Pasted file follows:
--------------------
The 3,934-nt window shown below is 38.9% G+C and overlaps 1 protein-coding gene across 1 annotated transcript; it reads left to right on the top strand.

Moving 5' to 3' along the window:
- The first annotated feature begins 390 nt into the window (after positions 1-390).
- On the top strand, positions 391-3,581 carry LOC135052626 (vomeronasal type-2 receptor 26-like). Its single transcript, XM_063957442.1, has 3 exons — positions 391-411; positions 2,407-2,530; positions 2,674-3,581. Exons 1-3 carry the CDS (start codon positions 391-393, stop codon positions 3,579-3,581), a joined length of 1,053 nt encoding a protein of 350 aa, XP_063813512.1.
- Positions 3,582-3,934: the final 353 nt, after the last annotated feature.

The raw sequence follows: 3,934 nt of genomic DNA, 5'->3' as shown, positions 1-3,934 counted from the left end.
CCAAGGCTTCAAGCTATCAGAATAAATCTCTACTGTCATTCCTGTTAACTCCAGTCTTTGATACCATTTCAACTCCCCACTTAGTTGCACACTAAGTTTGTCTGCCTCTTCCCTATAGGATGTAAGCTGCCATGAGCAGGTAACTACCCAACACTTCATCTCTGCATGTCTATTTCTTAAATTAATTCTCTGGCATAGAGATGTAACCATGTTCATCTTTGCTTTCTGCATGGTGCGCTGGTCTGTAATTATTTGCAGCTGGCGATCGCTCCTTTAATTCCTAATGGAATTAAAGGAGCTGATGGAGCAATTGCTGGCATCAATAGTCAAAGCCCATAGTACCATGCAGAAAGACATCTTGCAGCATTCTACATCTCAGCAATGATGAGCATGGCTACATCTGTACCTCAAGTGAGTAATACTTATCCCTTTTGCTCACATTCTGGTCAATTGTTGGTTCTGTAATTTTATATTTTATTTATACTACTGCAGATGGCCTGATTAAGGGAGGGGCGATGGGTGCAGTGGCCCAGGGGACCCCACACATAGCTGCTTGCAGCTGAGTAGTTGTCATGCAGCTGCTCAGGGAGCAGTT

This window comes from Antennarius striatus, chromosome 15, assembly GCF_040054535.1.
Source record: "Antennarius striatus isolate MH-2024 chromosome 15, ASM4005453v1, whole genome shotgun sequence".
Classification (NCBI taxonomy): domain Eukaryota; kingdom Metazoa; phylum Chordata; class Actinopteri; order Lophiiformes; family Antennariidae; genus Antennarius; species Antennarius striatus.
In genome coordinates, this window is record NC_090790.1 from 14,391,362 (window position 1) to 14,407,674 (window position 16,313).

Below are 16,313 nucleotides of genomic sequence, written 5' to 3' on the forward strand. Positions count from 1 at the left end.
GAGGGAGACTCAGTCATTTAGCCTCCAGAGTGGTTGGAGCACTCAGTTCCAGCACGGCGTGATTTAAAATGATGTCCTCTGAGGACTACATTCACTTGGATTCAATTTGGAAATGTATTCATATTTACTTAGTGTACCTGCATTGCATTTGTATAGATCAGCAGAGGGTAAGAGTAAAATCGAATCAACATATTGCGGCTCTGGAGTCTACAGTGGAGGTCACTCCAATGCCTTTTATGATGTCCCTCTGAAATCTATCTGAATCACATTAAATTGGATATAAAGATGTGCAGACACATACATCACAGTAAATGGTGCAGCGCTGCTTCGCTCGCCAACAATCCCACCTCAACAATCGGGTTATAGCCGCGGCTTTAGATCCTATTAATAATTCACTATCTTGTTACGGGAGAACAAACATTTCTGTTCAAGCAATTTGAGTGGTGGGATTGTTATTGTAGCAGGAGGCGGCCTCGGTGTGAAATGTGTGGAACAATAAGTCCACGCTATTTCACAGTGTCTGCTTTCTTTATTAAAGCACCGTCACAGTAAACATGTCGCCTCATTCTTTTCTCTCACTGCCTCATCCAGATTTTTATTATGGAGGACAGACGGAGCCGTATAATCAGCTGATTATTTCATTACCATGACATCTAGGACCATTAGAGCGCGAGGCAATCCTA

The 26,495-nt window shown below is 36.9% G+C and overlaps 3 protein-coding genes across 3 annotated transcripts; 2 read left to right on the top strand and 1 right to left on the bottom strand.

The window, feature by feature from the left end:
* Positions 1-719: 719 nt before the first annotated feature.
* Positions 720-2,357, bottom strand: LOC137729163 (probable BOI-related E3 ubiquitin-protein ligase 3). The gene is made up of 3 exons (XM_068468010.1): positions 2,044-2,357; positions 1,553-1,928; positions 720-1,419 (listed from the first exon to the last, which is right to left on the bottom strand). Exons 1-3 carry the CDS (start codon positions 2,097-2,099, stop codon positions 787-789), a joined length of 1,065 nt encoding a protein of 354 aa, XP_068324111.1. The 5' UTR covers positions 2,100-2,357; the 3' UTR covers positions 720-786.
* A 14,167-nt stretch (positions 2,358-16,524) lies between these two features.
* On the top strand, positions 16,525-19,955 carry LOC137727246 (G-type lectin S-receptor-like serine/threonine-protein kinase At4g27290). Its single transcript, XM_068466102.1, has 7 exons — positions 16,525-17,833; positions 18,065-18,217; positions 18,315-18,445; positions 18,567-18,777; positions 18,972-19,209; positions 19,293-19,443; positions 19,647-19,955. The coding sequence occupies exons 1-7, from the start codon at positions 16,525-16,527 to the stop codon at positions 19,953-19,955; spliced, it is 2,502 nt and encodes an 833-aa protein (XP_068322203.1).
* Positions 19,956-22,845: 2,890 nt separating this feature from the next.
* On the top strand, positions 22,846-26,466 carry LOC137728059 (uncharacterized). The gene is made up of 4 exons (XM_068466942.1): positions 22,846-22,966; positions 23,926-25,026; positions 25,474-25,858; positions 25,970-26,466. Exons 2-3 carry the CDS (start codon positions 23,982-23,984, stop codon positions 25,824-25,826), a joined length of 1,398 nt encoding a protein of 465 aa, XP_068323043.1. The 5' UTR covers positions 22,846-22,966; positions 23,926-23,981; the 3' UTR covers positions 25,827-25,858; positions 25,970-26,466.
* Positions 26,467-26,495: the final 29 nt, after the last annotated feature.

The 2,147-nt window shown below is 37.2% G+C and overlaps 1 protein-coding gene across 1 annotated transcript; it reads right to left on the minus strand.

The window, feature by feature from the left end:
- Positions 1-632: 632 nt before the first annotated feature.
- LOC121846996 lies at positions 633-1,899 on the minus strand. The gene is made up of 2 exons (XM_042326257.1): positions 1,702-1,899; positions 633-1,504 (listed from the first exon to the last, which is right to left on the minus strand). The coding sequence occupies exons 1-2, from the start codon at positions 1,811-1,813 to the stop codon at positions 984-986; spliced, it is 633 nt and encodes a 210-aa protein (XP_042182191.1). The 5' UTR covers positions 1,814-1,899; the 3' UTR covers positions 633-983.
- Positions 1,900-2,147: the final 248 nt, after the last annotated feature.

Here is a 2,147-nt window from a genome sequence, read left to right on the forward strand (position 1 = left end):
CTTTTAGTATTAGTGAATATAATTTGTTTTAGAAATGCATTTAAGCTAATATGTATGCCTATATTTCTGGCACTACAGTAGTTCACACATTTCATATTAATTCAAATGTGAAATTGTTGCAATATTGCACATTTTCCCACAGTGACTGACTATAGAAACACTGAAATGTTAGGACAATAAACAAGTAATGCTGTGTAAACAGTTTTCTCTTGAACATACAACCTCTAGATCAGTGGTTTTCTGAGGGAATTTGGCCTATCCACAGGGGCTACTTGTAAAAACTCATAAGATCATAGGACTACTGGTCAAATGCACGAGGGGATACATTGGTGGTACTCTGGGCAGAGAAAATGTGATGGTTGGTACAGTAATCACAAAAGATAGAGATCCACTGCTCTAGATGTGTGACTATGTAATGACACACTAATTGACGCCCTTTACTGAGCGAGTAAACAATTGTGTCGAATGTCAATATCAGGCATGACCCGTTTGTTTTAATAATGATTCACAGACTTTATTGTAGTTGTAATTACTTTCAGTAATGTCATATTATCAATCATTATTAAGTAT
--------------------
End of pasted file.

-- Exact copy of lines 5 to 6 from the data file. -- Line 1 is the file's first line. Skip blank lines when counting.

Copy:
- Positions 3,582-3,934: the final 353 nt, after the last annotated feature.

The raw sequence follows: 3,934 nt of genomic DNA, 5'->3' as shown, positions 1-3,934 counted from the left end.